Netflix drama ‘Maid’ message: Emotional Abuse IS Domestic Abuse
The recent Netflix drama ‘Maid’ is based on the bestselling memoir of Stephanie Land and has been gripping the nation. The programme is particularly powerful because it focuses on emotional abuse and the trials often faced when attempting to leave an emotionally abusive relationship.
Emotional abuse remains an incredibly grey area. You can often see evidence of physical abuse, but evidence of emotional abuse is more complex and can be a lot more challenging for people to understand and provide support with. This harsh reality is highlighted to viewers as they follow the journey and hardship of a young mother, Alex, who attempts to free herself and her daughter, Maddie, multiple times from an abusive relationship with her abusive partner, Sean.
So, what is Emotional Abuse?
Emotional abuse often can start very subtly and may slowly get worse over time. This may be comments on your outfit choice or having a strong opinion on who you socialise with. You may not even realise that you are slowly adapting your behaviour to suit your abuser and to prevent them losing their temper. Over time you may discover that you have become segregated from friends and family and you may feel embarrassed to reach out for help.
Common examples of emotional abuse may include:
Criticism: This can be calling you names or making comments that are excused as “jokes” to try to undermine your confidence and lower your self-esteem.
Intimidation and Threats: This could be shouting or acting aggressively to make you feel scared. They may disrespect your personal space to make you feel small and frightened of what they are capable of if you attempted to leave the relationship.
Guilt Tripping: Examples may include continuously sulking or giving you the silent treatment. They may also threaten to kill themselves in order to manipulate you and make you feel guilty.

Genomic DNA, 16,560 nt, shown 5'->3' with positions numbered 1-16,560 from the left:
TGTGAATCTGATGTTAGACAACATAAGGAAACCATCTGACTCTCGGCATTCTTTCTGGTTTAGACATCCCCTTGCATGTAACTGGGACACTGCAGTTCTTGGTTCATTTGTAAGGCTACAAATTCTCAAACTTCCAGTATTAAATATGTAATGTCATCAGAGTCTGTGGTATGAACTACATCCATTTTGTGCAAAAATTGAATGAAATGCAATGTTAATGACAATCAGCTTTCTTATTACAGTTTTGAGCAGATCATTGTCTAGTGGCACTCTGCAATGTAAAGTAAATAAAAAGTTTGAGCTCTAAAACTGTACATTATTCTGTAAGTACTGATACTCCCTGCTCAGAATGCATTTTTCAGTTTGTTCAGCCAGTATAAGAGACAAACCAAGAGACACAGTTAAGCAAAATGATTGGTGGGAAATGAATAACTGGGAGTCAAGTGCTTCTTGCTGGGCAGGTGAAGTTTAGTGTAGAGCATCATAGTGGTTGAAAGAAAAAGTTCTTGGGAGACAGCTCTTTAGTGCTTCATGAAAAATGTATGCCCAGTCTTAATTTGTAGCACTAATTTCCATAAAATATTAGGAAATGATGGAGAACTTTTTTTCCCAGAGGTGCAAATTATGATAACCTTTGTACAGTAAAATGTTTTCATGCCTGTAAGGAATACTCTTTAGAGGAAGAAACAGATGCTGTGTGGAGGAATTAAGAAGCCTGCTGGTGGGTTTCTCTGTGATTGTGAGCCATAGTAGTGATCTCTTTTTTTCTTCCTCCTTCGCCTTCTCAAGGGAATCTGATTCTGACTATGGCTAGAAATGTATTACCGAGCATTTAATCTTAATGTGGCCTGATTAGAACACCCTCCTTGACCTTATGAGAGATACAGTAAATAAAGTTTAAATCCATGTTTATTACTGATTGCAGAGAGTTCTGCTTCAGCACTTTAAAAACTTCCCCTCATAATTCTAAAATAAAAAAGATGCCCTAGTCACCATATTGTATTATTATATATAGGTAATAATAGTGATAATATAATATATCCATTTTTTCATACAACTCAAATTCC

Financial Abuse: They may withhold money or give you an allowance. They may prevent you from working or going into further education. This is a way to prevent you from becoming independent from them and to make you feel like you need them to survive.
Undermining: They may make you doubt yourself or not allow you to have your own opinion. They may tell you are oversensitive, or they may suddenly become nice to you after being cruel and nasty.
Controlling Behaviour: They may stop you from seeing friends or family in an attempt segregate you. They may put you down and stop you from wearing certain clothes or having certain hair styles. They may take your phone or insist on reading your messages.
These are just a few examples, but the scope of emotional abuse is very wide and is evolving as we are becoming more knowledgeable about it. Recently aired dating programmes have raised awareness of how often emotional abuse can occur with complaints being made on a variety of shows due to controlling and gaslighting behaviour.
Signs to spot if someone is suffering from emotional abuse
Signs of emotional abuse can be difficult to spot but warning signs can include: a loved one becoming more subdued, they may be insecure, over apologetic or anxious. Another warning sign may be if you witness this abuse first-hand. For instance, if the abuser puts your loved one down in front of you or belittles or criticises them.
If you are concerned that someone you care about may be in an abusive relationship, understand that it may be very difficult for them to immediately vacate this relationship. It may feel frustrating if action is not taken straight away or if they go back to an abusive partner. It may seem like a simple move from the outside, but when living it, it is often not. Offering a friendly ear when you can and letting them tell you their story or directing them to domestic abuse agencies that may be able to help can be some starting points in helping someone you are concerned about.
In the case of an emergency call 999. You can also call 101 to speak to the police in a non-emergency.
Plymouth Domestic Abuse Service (PDAS) and refuge. PDAS can provide support and protection from abuse. They offer a course named the Freedom Project which helps victims to be able to identify abusive behaviours to prevent the same issue occurring in future relationships. For support you can contact PDAS on 01752 252033 and for the refuge on: 01752 562286.
Trevi House provide a safe and nurturing spaces for women in recovery to heal, grow and thrive. They have 3 centres – Jasmine Mother’s Recovery on 01752 255758, Sunflower Women’s Centre on 01752 977614 and Daffodil Family Centre on 01752 270007.
Help for abusers. If you feel that you are struggling to deal with abusive behaviours that you are exerting onto someone else, the following agencies can offer support or programmes you can attend: Respect Phoneline and Ahimsa.